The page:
Critics Claim Telus is Violating Net Neutrality Principles With New Overage Charges
According to a new report from CBC News, Telus will begin charging customers in British Columbia and Alberta for going over their monthly data limit for their home internet plan. Telus’ decision is drawing criticism from several online critics.
The Canadian carrier says that the new overage charges will be phased in between March and July. The charges will start at $5 per 50GB of data and will increase from there. Telus says that the overage caps have always been in place but they were never enforced. The charges are designed to ensure that heavy internet users pay for the amount of data they consume.
Scott MacLaren, an electrical engineering student at UBC, told CBC News that Telus’ move to start enforcing overage charges in unacceptable. He says that doing this violates the principle of net neutrality. Telus says that this is not a fair comparison and they are not violating any principles of net neutrality by enforcing overage charges.
“MacLaren: If they’re saying I can watch all the TV I want through their internet network, but I can’t go browsing Facebook on this, as much as I want, is that legal through net neutrality?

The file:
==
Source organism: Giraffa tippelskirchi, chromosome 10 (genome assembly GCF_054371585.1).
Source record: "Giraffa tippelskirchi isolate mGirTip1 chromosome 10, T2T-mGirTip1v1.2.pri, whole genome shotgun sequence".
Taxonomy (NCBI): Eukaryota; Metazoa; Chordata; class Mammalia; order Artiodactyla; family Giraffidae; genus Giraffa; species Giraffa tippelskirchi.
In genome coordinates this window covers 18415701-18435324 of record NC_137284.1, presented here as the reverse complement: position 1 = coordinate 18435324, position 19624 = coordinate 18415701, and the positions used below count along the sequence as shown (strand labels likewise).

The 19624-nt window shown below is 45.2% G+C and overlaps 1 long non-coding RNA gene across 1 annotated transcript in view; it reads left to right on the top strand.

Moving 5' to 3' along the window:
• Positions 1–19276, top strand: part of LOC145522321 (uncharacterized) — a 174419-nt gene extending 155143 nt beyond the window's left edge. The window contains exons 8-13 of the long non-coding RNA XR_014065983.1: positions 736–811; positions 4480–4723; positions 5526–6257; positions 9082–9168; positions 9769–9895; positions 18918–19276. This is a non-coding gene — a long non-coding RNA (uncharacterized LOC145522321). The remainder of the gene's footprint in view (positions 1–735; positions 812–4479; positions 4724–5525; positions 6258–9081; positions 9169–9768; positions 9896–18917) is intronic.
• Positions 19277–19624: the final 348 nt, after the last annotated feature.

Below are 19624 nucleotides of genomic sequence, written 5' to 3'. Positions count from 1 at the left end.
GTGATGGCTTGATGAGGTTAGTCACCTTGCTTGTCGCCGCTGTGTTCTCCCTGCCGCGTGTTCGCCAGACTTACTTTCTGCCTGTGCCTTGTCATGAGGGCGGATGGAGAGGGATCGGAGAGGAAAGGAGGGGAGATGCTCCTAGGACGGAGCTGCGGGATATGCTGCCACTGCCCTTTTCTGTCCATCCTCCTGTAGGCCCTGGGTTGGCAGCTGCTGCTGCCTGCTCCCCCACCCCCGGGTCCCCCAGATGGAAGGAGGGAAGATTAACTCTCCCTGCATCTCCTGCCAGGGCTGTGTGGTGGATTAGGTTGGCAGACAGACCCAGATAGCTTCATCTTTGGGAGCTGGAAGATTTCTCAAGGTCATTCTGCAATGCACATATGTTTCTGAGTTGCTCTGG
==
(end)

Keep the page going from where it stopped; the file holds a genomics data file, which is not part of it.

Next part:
Telus: It is an apples to oranges comparison. Net neutrality does not apply.”
Shawn Hall, a spokesman for Telus, says the new charges don’t violate any principles of net neutrality because Optik TV is a broadcast service that operates on different regulations from its internet service. Telus claims that their statement still holds even though MacLaren points out that both services run on the same fibre optic network.
Even though Telus may use the same infrastructure to provide their TV and internet services, the CRTC recognizes them as separate networks which are governed by separate rules. The company says that they are investing $2 billion per year in new infrastructure across Canada and the new usage charges will allow them to meet the growing demand for Internet data.
What are your thoughts about Telus’ latest move and do you think it violates any net neutrality principles? Let us know in the comments below.